|Location||Original Certification Date|
|Manufacturing Plants||Huntsville, Alabama||2005|
|Long Beach, California||1998|
|Blue Springs, Mississippi||2012|
|San Antonio, Texas||2008|
|Buffalo, West Virginia||2000|
|Delta, British Columbia||1997|
|Baja California, Mexico||2006|
|Vehicle Distribution Centers||Toronto, Ontario||2002|
|Parts Distribution Center||Toronto, Ontario||2001|
|Vancouver, British Columbia||2002|
|Sales and Regional Offices||Canadian Sales Headquarters in Toronto, Ontario||2001|
|Pacific Regional Office and TFS||2002|
|Quebec Regional Office and TFS||2005|
|Prairie Regional Office and TFS||2008|
|Atlantic Regional Office and TFS||2006|
ABOUT THIS CHART: Environmental management systems are an essential part of Toyota’s overall effort to minimize risks and achieve leading levels of environmental performance. Each Toyota location has an environmental management system (EMS) that identifies the significant environmental aspects and impacts of its operations and sets corresponding controls, goals and targets to manage and reduce these impacts over time.
The facilities listed in the chart have been third-party certified to ISO 14001, the International Organization for Standardization’s standard for designing and implementing an effective environmental management system.
P14 / Toyota’s North American Facilities With LEED® Certifications
|TOYOTA FACILITY||LOCATION||YEAR||CERTIFICATION LEVEL|
|Production Engineering & Manufacturing Center||Georgetown, Kentucky||2019||NC Platinum|
|Toyota Supplier Center||York Township, Michigan||2019||NC Platinum|
|Toyota Motor North America Headquarters
(Office Towers, High Bay Evaluation Building, Vehicle Delivery Center)
|Plano, Texas||2017||BD+C Platinum|
|Chicago Service Training Center||Aurora, Illinois||2015||NC Gold|
|Lexus Eastern Area Office||Parsippany, New Jersey||2014||CI Platinum|
|Toyota Kansas City Training Center||Kansas City, Missouri||2012||NC Gold|
|Toyota Inland Empire Training Center||Rancho Cucamonga, California||2010||CI Gold|
|Toyota Technical Center||York Township, Michigan||2010||NC Gold|
|Toyota Racing Development North Carolina||Salisbury, North Carolina||2010||NC Certified|
|Lexus Florida Training Center||Miramar, Florida||2009||CI Gold|
|Toyota Phoenix Training Center||Phoenix, Arizona||2009||CI Silver|
|North America Production Support Center||Georgetown, Kentucky||2006||CI Silver|
|Toyota Motor North America, Inc.||Washington, D.C.||2016||CI Silver|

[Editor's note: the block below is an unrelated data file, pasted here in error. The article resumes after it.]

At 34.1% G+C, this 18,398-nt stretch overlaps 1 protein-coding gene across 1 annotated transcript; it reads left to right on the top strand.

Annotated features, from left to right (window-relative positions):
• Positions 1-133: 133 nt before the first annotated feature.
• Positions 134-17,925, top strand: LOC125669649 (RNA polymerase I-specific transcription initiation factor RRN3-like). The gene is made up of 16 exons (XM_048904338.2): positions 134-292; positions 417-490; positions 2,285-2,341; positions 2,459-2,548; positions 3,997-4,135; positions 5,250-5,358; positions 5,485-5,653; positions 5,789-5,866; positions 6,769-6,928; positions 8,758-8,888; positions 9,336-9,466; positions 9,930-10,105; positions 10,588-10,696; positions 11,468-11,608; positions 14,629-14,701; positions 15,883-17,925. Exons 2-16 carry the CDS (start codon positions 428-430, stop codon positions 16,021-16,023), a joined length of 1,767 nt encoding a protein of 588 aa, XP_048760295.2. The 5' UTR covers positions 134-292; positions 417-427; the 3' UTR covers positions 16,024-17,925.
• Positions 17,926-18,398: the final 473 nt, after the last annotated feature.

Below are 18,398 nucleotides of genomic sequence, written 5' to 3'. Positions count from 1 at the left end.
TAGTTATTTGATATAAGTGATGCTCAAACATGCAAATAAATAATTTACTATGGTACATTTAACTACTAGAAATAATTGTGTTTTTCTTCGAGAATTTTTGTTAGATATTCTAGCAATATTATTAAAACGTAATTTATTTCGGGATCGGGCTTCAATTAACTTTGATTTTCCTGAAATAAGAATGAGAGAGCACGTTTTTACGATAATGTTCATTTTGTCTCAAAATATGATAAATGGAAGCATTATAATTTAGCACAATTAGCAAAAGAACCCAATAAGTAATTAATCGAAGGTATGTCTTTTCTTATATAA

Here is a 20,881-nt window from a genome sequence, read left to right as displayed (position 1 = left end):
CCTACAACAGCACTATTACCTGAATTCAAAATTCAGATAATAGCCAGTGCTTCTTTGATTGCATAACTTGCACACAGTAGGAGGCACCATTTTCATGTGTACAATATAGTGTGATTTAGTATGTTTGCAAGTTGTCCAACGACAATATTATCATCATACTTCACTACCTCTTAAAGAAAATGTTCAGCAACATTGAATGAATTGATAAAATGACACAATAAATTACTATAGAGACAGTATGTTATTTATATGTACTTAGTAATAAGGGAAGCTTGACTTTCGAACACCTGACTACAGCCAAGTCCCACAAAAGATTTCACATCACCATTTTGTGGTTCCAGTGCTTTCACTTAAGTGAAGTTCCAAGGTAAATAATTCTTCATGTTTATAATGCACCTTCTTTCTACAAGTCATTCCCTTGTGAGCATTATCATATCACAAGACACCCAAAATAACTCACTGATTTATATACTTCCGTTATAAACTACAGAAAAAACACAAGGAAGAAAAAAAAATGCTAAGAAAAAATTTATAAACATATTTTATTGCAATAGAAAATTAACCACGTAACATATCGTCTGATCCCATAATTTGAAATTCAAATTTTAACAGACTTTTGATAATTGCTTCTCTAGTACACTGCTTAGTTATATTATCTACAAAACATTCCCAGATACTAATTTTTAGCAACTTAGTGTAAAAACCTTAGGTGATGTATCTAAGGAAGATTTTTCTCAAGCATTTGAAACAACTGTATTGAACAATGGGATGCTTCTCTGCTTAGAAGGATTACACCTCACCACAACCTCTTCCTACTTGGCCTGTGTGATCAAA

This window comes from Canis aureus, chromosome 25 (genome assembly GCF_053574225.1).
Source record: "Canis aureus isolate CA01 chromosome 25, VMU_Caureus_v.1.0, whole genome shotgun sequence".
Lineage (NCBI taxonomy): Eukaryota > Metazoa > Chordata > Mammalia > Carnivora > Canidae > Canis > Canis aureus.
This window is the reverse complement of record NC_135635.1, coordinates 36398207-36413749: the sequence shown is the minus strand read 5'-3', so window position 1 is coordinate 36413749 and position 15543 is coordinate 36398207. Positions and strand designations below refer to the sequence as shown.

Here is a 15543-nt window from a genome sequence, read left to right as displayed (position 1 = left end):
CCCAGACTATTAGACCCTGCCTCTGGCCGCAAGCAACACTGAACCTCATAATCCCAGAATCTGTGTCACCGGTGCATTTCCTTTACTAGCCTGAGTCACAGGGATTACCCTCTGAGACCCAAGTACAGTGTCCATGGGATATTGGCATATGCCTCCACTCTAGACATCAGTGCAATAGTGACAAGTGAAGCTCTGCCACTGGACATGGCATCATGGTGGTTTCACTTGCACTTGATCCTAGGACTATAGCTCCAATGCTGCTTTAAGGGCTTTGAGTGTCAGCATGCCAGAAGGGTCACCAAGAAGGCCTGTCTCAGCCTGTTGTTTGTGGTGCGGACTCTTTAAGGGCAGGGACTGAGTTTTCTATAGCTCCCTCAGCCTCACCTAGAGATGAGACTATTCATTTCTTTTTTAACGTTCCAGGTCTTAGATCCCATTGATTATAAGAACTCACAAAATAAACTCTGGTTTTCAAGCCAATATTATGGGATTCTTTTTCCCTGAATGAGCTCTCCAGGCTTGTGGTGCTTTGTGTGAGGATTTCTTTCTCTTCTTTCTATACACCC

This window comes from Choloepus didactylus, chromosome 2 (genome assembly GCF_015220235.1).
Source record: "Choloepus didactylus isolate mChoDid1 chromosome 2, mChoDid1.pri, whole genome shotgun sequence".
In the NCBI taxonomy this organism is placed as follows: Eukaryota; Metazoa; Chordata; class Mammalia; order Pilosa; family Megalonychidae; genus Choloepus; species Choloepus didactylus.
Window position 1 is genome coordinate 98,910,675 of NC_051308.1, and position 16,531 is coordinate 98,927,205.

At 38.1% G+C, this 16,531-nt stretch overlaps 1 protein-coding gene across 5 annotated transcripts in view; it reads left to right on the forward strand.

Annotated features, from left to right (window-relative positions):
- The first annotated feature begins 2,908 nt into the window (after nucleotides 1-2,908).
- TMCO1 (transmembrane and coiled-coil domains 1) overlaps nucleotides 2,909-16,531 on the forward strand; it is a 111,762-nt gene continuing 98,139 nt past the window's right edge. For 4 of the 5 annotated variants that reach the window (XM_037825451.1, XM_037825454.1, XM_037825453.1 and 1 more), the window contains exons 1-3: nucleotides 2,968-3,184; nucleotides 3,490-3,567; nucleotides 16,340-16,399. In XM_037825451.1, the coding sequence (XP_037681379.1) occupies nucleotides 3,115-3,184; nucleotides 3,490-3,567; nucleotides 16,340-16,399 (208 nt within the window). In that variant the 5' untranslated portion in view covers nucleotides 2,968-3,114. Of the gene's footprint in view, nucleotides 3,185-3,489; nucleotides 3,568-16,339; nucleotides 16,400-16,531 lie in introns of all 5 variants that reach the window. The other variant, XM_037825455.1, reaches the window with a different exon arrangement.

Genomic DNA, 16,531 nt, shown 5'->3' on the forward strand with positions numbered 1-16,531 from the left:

|Portland Vehicle Distribution Center||Portland, Oregon||2004||NC Gold|
|Toyota Motor Sales - South Campus||Torrance, California||2003||NC Gold|
BD+C = Building Design + Construction
NC = New Construction
CI = Commercial Interiors
ABOUT THIS CHART: Thirteen Toyota and Lexus facilities have achieved Leadership in Energy and Environmental Design (LEED®) certification. LEED® is a point-based system administered by the U.S. and Canadian Green Building Councils promoting a whole-building approach to sustainable construction and remodeling. LEED certification is based on meeting stringent requirements in sustainable site development, water savings, energy efficiency, materials selection and indoor environmental quality. Ranging from office space to vehicle distribution centers, these facilities represent Toyota's continued efforts to improve the design and efficiency of all operations.
The Municipality of Clarington in Ontario will be home to Toyota Canada’s new Eastern Canada Parts Distribution Centre. The new 350,000-square foot facility will be built on a 30-acre parcel of land in Bowmanville. When it opens its doors in 2019, the new location’s direct access to major transportation routes will allow Toyota Canada to better service Toyota and Lexus customers and dealerships across Eastern Canada (from Manitoba to Newfoundland). The site also provides plenty of space for future growth. The new facility is pursuing LEED certification.View This Section
P15 / Total Waste (Pounds)
|Recycled/Reused Regulated Waste||13,494,000||4,570,000||4,879,000||4,499,000|
|Incineration, Waste to Energy, Fuels Blending||11,183,000||7,247,000||11,599,000||11,843,000|
|Recycled Scrap Steel from Mfg Plants||659,718,000||678,953,000||656,129,000||670,020,000|
|Incineration, Waste to Energy, Fuels Blending||26,574,000||33,933,000||29,314,000||32,081,000|
|TOTAL WASTE (Pounds) GENERATED||798,974,000||822,112,000||799,969,000||812,514,000|
*Regulated waste includes hazardous, universal and special wastes regulated at the federal, state, provincial or local level. Non-regulated waste is all other waste.
Scope = Toyota's North American headquarters, manufacturing, R&D, sales and logistics sites in the U.S., Canada and Puerto Rico. Also includes data from manufacturing in Mexico. Data from non-manufacturing sites in Mexico will be included in future years.
ABOUT THIS CHART: Waste data is collected on a calendar year basis. In 2017, our North American manufacturing plants, logistics sites and offices sent only 2 percent of waste for disposal to landfills. (For certain waste streams, landfill disposal is required by law.) We recycled, reused or composted 93 percent and sent only 5 percent of waste to waste-to-energy or fuels blending facilities. Total waste in 2017 was 3 percent less than 2016, in part due to an overall decrease in production.View This Section
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P16 / FY 2019 Water (Gallons)
|Total (All of TMNA)*||Water-Stressed Areas**|
*Scope: Manufacturing, R&D, owned logistics, offices **Water-stressed areas have been identified with WRI's AqueductTM Water Risk Atlas and include high risk sites (no sites are currently rated as very high risk).